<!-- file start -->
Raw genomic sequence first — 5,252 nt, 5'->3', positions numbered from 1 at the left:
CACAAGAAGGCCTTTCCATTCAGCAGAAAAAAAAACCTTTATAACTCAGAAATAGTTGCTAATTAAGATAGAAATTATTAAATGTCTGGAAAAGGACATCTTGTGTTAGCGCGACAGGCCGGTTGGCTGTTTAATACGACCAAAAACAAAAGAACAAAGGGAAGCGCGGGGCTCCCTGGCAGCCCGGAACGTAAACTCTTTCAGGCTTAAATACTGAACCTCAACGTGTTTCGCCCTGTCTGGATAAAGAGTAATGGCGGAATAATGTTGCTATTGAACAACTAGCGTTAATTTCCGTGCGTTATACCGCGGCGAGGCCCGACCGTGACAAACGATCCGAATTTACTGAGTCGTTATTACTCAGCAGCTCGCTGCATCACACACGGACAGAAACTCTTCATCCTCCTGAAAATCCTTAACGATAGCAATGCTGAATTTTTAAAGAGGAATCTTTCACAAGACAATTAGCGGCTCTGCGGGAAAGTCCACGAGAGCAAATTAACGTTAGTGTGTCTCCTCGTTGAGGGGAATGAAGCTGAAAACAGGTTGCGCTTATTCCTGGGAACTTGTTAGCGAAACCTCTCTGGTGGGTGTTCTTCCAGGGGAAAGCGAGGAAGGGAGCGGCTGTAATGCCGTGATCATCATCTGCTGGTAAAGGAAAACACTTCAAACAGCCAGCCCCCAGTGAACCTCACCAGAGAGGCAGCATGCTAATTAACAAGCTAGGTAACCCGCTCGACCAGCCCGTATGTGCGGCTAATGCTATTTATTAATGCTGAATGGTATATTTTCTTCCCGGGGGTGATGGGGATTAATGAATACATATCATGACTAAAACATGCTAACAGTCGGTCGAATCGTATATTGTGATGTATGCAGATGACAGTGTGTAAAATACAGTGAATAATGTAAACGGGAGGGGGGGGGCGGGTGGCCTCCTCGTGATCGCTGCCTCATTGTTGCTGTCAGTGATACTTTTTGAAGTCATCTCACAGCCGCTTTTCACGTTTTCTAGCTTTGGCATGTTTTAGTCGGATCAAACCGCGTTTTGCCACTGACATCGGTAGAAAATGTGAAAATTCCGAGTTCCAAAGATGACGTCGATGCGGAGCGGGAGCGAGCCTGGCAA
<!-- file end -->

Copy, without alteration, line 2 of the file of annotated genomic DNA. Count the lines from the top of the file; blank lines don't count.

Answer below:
CACAAGAAGGCCTTTCCATTCAGCAGAAAAAAAAACCTTTATAACTCAGAAATAGTTGCTAATTAAGATAGAAATTATTAAATGTCTGGAAAAGGACATCTTGTGTTAGCGCGACAGGCCGGTTGGCTGTTTAATACGACCAAAAACAAAAGAACAAAGGGAAGCGCGGGGCTCCCTGGCAGCCCGGAACGTAAACTCTTTCAGGCTTAAATACTGAACCTCAACGTGTTTCGCCCTGTCTGGATAAAGAGTAATGGCGGAATAATGTTGCTATTGAACAACTAGCGTTAATTTCCGTGCGTTATACCGCGGCGAGGCCCGACCGTGACAAACGATCCGAATTTACTGAGTCGTTATTACTCAGCAGCTCGCTGCATCACACACGGACAGAAACTCTTCATCCTCCTGAAAATCCTTAACGATAGCAATGCTGAATTTTTAAAGAGGAATCTTTCACAAGACAATTAGCGGCTCTGCGGGAAAGTCCACGAGAGCAAATTAACGTTAGTGTGTCTCCTCGTTGAGGGGAATGAAGCTGAAAACAGGTTGCGCTTATTCCTGGGAACTTGTTAGCGAAACCTCTCTGGTGGGTGTTCTTCCAGGGGAAAGCGAGGAAGGGAGCGGCTGTAATGCCGTGATCATCATCTGCTGGTAAAGGAAAACACTTCAAACAGCCAGCCCCCAGTGAACCTCACCAGAGAGGCAGCATGCTAATTAACAAGCTAGGTAACCCGCTCGACCAGCCCGTATGTGCGGCTAATGCTATTTATTAATGCTGAATGGTATATTTTCTTCCCGGGGGTGATGGGGATTAATGAATACATATCATGACTAAAACATGCTAACAGTCGGTCGAATCGTATATTGTGATGTATGCAGATGACAGTGTGTAAAATACAGTGAATAATGTAAACGGGAGGGGGGGGGCGGGTGGCCTCCTCGTGATCGCTGCCTCATTGTTGCTGTCAGTGATACTTTTTGAAGTCATCTCACAGCCGCTTTTCACGTTTTCTAGCTTTGGCATGTTTTAGTCGGATCAAACCGCGTTTTGCCACTGACATCGGTAGAAAATGTGAAAATTCCGAGTTCCAAAGATGACGTCGATGCGGAGCGGGAGCGAGCCTGGCAA